While a reasonable accommodation does not have to be the particular accommodation preferred by the employee, it does have to be an accommodation that resolves the religious conflict with the workplace practice.  In this case, the company’s offer to let Butcher scan his left hand, palm up as opposed to his right hand, palm down, did not resolve the essential conflict between Butcher’s sincerely held religious belief and the company’s biometric time recording system.  In this case, the company could have avoided very expensive litigation simply by allowing Butcher to have used a non-biometric time recording system, such as a manually filled-out time card.

It is for this reason, that employers are well advised to include in their employee handbooks language that makes employees aware of their right to request religious accommodation.  Employers also should provide training to supervisors on how to recognize religious accommodation issues and how to successfully address such requests. 

Religious accommodation cases typically involve conflicts between religious practices and uniformly applied workplace dress codes or grooming standards, or workplace schedules that conflict with an employee’s Sabbath or other religious holidays.  However, every case can vary.  As noted in the original article from which this blog draws its name, even an employee’s tattoo can raise religious accommodation issues.  While the religious conflict in EEOC v. Consol Energy, Inc. is not something usually encountered by employers, it illustrates that every religious accommodation issue needs to be addressed on a case-by-case basis, and that there is no “one-size fits-all” solution.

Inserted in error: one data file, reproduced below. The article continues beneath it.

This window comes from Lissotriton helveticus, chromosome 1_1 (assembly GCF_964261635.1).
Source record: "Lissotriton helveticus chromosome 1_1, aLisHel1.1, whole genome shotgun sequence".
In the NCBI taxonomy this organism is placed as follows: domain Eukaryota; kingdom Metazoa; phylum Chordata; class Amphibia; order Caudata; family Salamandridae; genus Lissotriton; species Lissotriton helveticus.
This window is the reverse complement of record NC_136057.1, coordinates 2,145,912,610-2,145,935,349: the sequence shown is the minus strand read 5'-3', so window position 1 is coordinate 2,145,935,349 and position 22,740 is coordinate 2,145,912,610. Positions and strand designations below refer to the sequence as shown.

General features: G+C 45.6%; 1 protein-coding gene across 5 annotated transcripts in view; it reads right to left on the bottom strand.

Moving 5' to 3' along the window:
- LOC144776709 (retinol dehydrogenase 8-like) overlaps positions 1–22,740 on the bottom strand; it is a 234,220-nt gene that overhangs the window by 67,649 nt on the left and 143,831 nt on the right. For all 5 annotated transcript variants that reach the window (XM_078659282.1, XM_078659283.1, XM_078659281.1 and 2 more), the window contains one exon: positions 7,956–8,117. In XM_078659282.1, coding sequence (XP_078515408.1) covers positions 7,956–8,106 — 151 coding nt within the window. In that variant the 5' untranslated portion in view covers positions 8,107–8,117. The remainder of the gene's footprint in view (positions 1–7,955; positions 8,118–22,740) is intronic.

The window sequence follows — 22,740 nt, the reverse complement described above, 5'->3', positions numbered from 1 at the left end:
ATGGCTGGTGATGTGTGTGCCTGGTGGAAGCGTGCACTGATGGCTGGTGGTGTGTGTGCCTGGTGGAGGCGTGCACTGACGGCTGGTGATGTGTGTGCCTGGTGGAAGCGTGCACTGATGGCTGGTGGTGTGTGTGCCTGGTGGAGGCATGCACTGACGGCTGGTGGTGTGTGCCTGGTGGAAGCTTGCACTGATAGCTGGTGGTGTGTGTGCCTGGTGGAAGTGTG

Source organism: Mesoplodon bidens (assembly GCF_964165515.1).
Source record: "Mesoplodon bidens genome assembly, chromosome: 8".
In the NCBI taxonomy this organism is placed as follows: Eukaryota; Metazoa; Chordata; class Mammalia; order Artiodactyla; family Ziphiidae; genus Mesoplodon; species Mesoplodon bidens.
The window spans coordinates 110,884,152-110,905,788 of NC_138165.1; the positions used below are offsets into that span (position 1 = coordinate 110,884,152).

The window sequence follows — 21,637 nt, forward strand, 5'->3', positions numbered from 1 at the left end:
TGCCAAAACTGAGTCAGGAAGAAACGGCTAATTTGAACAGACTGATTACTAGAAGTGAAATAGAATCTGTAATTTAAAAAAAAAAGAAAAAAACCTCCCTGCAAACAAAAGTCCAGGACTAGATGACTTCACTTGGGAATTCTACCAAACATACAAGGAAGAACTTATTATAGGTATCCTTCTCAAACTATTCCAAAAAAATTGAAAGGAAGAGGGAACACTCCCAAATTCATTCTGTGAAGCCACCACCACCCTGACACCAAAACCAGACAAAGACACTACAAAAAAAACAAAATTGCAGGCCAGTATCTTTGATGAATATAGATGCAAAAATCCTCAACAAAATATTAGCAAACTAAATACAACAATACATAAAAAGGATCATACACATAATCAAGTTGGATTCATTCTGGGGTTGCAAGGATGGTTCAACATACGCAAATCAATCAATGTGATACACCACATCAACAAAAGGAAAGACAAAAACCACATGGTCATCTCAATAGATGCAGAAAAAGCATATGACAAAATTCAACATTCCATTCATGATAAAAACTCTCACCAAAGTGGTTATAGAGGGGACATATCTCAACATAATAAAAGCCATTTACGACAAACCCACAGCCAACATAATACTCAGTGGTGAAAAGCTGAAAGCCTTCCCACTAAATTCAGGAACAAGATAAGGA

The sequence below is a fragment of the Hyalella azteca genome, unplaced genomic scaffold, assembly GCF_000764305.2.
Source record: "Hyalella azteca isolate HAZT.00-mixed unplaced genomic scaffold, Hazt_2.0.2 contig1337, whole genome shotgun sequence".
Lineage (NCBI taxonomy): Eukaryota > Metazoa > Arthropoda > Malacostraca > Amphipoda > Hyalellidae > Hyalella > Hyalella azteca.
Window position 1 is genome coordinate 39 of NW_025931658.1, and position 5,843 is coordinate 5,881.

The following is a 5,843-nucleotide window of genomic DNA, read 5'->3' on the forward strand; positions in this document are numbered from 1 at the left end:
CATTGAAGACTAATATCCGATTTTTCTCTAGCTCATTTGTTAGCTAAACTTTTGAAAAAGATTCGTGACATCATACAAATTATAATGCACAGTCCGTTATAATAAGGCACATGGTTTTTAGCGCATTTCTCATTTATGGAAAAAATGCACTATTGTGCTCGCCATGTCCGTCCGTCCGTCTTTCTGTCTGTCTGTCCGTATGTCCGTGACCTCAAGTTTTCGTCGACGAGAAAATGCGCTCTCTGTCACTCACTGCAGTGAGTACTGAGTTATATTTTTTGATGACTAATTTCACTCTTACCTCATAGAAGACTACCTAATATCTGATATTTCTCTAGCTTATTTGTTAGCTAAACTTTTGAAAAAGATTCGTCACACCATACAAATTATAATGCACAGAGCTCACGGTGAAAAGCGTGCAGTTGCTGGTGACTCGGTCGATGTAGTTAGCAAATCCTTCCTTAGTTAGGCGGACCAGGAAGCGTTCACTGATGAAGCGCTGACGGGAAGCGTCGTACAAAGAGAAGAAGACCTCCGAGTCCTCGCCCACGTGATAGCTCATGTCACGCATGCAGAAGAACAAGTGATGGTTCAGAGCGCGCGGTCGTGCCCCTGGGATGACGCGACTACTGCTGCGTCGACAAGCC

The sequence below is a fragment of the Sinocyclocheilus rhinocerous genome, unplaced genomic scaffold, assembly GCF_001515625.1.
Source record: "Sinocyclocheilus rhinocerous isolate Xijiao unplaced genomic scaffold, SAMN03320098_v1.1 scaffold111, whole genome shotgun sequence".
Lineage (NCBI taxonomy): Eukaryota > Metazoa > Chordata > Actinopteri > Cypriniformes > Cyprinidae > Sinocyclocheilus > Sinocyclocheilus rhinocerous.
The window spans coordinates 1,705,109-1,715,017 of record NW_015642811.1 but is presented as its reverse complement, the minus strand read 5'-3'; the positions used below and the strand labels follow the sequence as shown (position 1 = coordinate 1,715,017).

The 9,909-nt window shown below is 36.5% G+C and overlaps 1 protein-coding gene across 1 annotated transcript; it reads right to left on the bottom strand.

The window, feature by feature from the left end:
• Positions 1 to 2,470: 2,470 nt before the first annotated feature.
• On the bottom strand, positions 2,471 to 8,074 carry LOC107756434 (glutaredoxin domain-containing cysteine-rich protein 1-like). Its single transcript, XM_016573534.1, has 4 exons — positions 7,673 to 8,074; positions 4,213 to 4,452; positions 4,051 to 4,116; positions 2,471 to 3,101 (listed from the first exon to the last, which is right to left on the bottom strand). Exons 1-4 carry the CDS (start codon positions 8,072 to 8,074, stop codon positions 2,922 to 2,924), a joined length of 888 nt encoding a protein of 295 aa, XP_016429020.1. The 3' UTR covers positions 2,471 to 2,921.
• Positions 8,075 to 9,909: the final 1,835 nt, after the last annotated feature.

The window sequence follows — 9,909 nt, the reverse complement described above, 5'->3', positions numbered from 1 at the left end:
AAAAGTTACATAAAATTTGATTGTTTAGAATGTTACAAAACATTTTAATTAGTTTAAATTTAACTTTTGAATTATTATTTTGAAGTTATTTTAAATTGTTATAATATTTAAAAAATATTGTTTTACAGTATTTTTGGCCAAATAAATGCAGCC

Mark Fijman is a labor and employment attorney with Phelps Dunbar, LLP, which has offices in Louisiana, Mississippi, Florida, Texas, Alabama, North Carolina and London. To view his firm bio, click here. He can be reached at (601) 360-9716 and by e-mail at fijmanm@phelps.com

Tuesday, February 24, 2015

EEOC Blasted for Reliance on “Slipshod” Work of “Expert” Witness in Background Check Lawsuit

 
 

The Equal Employment Opportunity Commission ("EEOC") last week suffered a major defeat in its aggressive litigation offensive against employers using criminal and credit background checks. In an excoriating opinion affirming a lower court decision in EEOC v. Freeman, the United States Court of Appeals for the Fourth Circuit held that the expert witness on which the EEOC entirely bases its theory of liability conducted "slipshod work" and is "utterly unreliable".
 
The EEOC takes the position that utilizing such background checks in making employment decisions violates Title VII under a "disparate impact" theory of liability, because it disproportionately affects African-Americans and Hispanics, who statistically have higher rates of arrest and criminal conviction or bad credit.